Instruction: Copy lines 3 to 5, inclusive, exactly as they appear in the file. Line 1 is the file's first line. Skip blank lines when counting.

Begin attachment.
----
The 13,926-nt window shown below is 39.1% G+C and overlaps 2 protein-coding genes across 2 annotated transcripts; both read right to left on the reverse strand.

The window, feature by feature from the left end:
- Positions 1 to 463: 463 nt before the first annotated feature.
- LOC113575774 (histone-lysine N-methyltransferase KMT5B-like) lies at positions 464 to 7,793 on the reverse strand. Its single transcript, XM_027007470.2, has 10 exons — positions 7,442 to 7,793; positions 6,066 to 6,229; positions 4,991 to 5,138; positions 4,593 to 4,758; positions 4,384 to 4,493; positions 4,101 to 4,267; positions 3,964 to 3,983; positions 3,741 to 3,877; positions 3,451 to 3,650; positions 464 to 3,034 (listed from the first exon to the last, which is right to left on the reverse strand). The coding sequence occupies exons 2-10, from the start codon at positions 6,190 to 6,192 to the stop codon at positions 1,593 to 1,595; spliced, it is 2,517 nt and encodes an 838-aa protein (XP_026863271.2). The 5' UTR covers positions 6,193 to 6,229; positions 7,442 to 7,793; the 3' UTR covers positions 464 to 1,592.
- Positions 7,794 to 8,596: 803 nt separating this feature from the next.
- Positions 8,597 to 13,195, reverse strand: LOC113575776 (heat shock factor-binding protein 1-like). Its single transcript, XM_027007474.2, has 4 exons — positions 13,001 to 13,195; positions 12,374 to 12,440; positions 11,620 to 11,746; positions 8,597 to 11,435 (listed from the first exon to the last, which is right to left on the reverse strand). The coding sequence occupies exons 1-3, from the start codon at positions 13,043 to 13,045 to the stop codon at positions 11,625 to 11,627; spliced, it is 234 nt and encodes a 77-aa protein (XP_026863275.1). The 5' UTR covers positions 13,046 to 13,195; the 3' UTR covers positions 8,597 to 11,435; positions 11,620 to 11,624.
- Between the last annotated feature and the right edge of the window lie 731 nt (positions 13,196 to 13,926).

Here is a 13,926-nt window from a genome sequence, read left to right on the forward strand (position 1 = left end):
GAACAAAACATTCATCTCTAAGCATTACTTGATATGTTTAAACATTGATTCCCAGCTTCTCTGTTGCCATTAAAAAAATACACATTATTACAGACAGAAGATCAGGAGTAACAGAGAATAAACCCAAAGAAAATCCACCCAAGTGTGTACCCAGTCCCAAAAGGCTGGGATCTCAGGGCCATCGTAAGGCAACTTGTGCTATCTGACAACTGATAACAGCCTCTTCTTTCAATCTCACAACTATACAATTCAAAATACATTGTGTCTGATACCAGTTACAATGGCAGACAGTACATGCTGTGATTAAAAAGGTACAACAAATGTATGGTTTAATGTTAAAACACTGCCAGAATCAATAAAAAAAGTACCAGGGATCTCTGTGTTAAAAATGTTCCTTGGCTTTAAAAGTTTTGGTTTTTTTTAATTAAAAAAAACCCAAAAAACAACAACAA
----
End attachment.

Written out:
- Positions 1 to 463: 463 nt before the first annotated feature.
- LOC113575774 (histone-lysine N-methyltransferase KMT5B-like) lies at positions 464 to 7,793 on the reverse strand. Its single transcript, XM_027007470.2, has 10 exons — positions 7,442 to 7,793; positions 6,066 to 6,229; positions 4,991 to 5,138; positions 4,593 to 4,758; positions 4,384 to 4,493; positions 4,101 to 4,267; positions 3,964 to 3,983; positions 3,741 to 3,877; positions 3,451 to 3,650; positions 464 to 3,034 (listed from the first exon to the last, which is right to left on the reverse strand). The coding sequence occupies exons 2-10, from the start codon at positions 6,190 to 6,192 to the stop codon at positions 1,593 to 1,595; spliced, it is 2,517 nt and encodes an 838-aa protein (XP_026863271.2). The 5' UTR covers positions 6,193 to 6,229; positions 7,442 to 7,793; the 3' UTR covers positions 464 to 1,592.
- Positions 7,794 to 8,596: 803 nt separating this feature from the next.